Doctorow is from Ontario and his dad was a computer scientist. Cory grew up with one of the first connected terminals in his living room. He’s always had the internet in his life. He sees no difference between being in the world and being in the internet. The title of his conversation with Alan Brough was about destroying the internet before it destroys us. Of course, no one is advocating the destruction of the internet but Cory is suggesting we do have a good long hard look at it. Doctorow has long spoken about the dangers inherent in devices with cameras and microphones on your desk that may or may not be within your control. Do you want to be in charge of your computer or be controlled by state or corporate powers that can see your contacts, your searches and you? ‘Yes, Master’ or ‘I can’t let you do that, Dave.’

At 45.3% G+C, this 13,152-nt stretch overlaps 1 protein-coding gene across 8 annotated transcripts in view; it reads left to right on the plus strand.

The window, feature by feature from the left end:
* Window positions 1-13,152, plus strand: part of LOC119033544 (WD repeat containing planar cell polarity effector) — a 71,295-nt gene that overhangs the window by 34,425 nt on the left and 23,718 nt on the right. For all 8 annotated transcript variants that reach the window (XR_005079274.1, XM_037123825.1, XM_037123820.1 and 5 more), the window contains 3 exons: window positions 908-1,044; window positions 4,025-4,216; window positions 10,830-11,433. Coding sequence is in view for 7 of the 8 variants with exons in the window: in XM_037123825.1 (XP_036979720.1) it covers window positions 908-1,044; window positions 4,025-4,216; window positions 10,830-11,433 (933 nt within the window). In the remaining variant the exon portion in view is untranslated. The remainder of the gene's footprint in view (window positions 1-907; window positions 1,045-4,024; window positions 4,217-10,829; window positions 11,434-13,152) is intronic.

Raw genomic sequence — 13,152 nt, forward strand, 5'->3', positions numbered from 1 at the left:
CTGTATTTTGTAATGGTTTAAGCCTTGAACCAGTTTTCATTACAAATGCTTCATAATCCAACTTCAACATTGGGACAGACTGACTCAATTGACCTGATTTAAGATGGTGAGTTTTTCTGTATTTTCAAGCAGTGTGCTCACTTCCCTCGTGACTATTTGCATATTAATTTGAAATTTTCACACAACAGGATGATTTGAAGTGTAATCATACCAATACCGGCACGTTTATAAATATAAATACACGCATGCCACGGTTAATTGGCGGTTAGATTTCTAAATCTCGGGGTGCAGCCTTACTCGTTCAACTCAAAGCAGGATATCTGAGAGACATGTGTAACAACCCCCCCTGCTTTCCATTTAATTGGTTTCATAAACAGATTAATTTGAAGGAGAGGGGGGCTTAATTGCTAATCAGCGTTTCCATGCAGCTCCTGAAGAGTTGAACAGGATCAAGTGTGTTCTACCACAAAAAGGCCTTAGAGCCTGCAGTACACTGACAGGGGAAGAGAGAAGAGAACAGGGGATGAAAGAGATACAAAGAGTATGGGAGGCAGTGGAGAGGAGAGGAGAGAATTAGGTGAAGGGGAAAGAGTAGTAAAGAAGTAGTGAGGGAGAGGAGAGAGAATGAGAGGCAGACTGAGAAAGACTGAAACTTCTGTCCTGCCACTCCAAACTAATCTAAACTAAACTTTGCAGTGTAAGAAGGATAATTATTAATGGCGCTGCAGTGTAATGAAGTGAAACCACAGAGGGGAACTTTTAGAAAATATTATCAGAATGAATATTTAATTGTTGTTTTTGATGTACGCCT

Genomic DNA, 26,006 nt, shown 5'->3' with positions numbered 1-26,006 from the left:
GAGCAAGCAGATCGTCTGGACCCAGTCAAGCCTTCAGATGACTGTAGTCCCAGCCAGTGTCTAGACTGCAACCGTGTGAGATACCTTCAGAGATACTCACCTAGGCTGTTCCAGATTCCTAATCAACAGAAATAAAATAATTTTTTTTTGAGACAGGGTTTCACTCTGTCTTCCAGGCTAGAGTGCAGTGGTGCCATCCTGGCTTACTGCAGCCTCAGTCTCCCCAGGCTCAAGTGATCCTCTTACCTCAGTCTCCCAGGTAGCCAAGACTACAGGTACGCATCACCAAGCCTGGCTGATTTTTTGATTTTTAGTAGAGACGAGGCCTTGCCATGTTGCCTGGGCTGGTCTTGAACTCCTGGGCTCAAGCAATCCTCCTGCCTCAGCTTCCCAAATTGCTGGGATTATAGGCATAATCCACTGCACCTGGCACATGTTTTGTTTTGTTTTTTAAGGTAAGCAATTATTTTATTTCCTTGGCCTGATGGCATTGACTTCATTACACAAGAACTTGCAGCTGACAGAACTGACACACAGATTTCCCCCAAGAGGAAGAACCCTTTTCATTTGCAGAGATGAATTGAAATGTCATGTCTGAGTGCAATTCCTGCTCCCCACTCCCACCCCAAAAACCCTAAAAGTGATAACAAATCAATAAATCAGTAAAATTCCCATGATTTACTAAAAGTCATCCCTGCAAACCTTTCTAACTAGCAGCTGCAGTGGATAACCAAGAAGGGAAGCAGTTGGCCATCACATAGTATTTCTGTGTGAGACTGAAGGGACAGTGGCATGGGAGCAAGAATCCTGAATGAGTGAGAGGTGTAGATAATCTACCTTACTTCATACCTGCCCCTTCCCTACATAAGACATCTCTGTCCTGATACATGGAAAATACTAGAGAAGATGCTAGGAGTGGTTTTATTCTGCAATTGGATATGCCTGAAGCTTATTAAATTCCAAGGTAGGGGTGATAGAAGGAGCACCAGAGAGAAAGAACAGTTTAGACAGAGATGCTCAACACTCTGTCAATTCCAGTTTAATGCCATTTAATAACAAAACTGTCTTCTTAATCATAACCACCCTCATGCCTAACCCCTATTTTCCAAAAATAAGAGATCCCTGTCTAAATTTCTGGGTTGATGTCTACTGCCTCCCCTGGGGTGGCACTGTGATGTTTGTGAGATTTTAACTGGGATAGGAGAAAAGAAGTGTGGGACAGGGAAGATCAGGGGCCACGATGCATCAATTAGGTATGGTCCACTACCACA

Doctorow is one of those fluent thinkers and activists who speak very quickly and think very widely so summing up the fifty odd minutes we spent in his presence is impossible. I’ll try.
One of his basic tenets involves disclosure. He likens the way people deal with information on the internet with that of alchemists in the Age of Darkness. That by non-disclosure, we lead into an elite of those who know and those who don’t know. (By chance I happened to hear a fascinating interview with John Le Carre, a spook of high intelligence, in which he comments that the UK went into Iraq as a result of those thinking they knew, knowing wrong. He also remarked that after the Cold War, it became obvious that the USA was always the greater power and that the entire stand-off was a construct by people looking for something to do with the arms they’d built.)